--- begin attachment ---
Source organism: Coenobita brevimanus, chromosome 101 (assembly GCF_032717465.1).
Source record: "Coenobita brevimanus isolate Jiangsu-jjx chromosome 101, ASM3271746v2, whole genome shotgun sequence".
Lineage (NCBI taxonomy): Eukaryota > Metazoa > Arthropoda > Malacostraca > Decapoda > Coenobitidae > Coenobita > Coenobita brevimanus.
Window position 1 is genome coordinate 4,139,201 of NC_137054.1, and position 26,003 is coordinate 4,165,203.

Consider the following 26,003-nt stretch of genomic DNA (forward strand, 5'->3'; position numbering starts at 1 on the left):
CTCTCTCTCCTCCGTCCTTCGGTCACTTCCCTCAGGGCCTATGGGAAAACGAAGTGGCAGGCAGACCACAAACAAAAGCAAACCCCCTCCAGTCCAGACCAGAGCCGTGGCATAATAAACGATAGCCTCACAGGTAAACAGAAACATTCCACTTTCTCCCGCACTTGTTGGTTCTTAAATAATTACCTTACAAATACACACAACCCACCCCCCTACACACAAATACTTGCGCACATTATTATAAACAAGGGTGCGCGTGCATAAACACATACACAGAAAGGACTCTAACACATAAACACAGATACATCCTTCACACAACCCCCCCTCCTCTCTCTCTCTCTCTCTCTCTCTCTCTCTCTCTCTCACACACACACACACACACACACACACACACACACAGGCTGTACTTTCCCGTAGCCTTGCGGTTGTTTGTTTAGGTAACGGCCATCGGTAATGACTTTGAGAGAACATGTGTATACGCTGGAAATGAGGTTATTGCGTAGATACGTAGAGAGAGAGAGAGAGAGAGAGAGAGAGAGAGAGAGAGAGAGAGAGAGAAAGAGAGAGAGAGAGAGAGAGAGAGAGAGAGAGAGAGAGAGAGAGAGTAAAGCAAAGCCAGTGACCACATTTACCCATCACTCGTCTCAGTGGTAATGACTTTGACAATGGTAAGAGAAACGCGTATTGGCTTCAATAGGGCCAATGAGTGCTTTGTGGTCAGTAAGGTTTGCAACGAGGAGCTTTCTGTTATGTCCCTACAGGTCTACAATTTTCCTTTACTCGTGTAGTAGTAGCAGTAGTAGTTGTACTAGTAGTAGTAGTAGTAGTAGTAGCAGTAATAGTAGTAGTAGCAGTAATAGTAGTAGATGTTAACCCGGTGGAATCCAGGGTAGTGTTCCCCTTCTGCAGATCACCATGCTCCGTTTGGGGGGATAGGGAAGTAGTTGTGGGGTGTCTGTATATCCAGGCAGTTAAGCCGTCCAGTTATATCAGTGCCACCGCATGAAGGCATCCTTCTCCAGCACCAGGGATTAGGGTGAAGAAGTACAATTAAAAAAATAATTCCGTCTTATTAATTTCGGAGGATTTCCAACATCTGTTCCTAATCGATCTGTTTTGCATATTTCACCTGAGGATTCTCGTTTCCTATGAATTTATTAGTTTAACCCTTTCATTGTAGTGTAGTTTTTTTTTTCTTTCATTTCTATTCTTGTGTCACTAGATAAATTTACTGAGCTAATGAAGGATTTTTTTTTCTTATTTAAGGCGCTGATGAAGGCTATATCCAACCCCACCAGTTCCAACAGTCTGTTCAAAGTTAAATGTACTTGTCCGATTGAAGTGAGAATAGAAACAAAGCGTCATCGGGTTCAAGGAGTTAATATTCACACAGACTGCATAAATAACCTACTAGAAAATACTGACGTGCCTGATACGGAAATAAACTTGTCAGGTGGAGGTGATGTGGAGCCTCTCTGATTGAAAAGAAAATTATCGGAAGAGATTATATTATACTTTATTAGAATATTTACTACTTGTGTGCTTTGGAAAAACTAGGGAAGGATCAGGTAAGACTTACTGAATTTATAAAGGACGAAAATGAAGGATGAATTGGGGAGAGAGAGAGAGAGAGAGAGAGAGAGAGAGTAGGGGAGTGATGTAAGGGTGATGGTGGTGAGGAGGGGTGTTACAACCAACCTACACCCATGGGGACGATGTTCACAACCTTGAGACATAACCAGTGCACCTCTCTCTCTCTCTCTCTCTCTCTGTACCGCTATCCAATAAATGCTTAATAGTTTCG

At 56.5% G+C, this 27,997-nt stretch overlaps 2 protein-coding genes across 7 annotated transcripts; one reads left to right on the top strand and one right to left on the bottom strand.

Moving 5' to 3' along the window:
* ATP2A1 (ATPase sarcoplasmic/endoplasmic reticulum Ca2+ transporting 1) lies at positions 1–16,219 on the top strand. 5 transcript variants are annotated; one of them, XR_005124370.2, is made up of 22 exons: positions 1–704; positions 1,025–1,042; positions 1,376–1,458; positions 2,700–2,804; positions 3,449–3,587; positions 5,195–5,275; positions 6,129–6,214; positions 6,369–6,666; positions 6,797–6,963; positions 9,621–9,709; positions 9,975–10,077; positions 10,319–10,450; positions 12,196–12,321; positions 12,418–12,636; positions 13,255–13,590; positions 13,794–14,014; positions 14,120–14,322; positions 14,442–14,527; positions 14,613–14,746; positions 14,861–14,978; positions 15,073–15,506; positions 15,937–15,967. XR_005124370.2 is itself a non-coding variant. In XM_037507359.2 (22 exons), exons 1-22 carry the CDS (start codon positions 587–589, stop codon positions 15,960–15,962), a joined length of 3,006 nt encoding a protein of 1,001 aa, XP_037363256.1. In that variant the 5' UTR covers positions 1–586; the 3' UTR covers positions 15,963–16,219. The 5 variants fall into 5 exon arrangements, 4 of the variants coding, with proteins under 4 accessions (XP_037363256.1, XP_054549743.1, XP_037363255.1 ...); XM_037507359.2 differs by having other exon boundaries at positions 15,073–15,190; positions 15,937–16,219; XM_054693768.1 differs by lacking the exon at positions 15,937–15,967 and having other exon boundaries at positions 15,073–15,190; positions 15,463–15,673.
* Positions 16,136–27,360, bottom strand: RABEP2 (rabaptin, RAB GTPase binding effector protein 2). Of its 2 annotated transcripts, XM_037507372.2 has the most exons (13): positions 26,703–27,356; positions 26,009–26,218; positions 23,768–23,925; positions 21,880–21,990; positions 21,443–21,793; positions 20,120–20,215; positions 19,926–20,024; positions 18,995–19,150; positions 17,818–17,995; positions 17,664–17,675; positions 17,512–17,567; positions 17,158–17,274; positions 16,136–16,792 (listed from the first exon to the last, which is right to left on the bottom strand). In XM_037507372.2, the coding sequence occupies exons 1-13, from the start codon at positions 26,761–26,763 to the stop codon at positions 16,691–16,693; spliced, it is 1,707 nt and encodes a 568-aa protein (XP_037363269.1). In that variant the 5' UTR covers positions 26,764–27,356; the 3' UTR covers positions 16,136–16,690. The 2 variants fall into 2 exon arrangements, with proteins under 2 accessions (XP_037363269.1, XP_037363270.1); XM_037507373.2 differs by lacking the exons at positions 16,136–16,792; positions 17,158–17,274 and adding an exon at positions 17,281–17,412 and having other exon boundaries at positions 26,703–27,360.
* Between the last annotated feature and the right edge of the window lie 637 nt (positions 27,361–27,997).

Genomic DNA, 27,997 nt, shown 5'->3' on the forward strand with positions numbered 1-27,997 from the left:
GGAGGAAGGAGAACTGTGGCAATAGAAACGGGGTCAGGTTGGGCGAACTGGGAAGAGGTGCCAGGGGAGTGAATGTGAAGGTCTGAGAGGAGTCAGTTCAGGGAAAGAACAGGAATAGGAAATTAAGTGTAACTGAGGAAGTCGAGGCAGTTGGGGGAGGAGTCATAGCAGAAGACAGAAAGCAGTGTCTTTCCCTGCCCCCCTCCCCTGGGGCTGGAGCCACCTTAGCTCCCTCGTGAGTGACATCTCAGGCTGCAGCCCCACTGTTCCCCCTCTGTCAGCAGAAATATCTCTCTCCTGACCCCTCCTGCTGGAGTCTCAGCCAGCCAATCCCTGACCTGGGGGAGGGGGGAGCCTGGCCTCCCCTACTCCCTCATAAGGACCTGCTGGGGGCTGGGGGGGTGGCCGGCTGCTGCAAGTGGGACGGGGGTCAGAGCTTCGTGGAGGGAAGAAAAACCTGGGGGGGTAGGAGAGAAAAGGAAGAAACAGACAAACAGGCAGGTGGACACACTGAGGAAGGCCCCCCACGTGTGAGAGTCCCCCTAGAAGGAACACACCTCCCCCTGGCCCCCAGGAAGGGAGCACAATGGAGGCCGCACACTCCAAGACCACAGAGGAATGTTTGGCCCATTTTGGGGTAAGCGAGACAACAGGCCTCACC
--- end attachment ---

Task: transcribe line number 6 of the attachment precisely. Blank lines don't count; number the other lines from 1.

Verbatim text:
CTCTCTCTCCTCCGTCCTTCGGTCACTTCCCTCAGGGCCTATGGGAAAACGAAGTGGCAGGCAGACCACAAACAAAAGCAAACCCCCTCCAGTCCAGACCAGAGCCGTGGCATAATAAACGATAGCCTCACAGGTAAACAGAAACATTCCACTTTCTCCCGCACTTGTTGGTTCTTAAATAATTACCTTACAAATACACACAACCCACCCCCCTACACACAAATACTTGCGCACATTATTATAAACAAGGGTGCGCGTGCATAAACACATACACAGAAAGGACTCTAACACATAAACACAGATACATCCTTCACACAACCCCCCCTCCTCTCTCTCTCTCTCTCTCTCTCTCTCTCTCTCTCTCACACACACACACACACACACACACACACACACACAGGCTGTACTTTCCCGTAGCCTTGCGGTTGTTTGTTTAGGTAACGGCCATCGGTAATGACTTTGAGAGAACATGTGTATACGCTGGAAATGAGGTTATTGCGTAGATACGTAGAGAGAGAGAGAGAGAGAGAGAGAGAGAGAGAGAGAGAGAGAGAGAGAAAGAGAGAGAGAGAGAGAGAGAGAGAGAGAGAGAGAGAGAGAGAGAGTAAAGCAAAGCCAGTGACCACATTTACCCATCACTCGTCTCAGTGGTAATGACTTTGACAATGGTAAGAGAAACGCGTATTGGCTTCAATAGGGCCAATGAGTGCTTTGTGGTCAGTAAGGTTTGCAACGAGGAGCTTTCTGTTATGTCCCTACAGGTCTACAATTTTCCTTTACTCGTGTAGTAGTAGCAGTAGTAGTTGTACTAGTAGTAGTAGTAGTAGTAGTAGCAGTAATAGTAGTAGTAGCAGTAATAGTAGTAGATGTTAACCCGGTGGAATCCAGGGTAGTGTTCCCCTTCTGCAGATCACCATGCTCCGTTTGGGGGGATAGGGAAGTAGTTGTGGGGTGTCTGTATATCCAGGCAGTTAAGCCGTCCAGTTATATCAGTGCCACCGCATGAAGGCATCCTTCTCCAGCACCAGGGATTAGGGTGAAGAAGTACAATTAAAAAAATAATTCCGTCTTATTAATTTCGGAGGATTTCCAACATCTGTTCCTAATCGATCTGTTTTGCATATTTCACCTGAGGATTCTCGTTTCCTATGAATTTATTAGTTTAACCCTTTCATTGTAGTGTAGTTTTTTTTTTCTTTCATTTCTATTCTTGTGTCACTAGATAAATTTACTGAGCTAATGAAGGATTTTTTTTTCTTATTTAAGGCGCTGATGAAGGCTATATCCAACCCCACCAGTTCCAACAGTCTGTTCAAAGTTAAATGTACTTGTCCGATTGAAGTGAGAATAGAAACAAAGCGTCATCGGGTTCAAGGAGTTAATATTCACACAGACTGCATAAATAACCTACTAGAAAATACTGACGTGCCTGATACGGAAATAAACTTGTCAGGTGGAGGTGATGTGGAGCCTCTCTGATTGAAAAGAAAATTATCGGAAGAGATTATATTATACTTTATTAGAATATTTACTACTTGTGTGCTTTGGAAAAACTAGGGAAGGATCAGGTAAGACTTACTGAATTTATAAAGGACGAAAATGAAGGATGAATTGGGGAGAGAGAGAGAGAGAGAGAGAGAGAGAGAGTAGGGGAGTGATGTAAGGGTGATGGTGGTGAGGAGGGGTGTTACAACCAACCTACACCCATGGGGACGATGTTCACAACCTTGAGACATAACCAGTGCACCTCTCTCTCTCTCTCTCTCTCTCTGTACCGCTATCCAATAAATGCTTAATAGTTTCG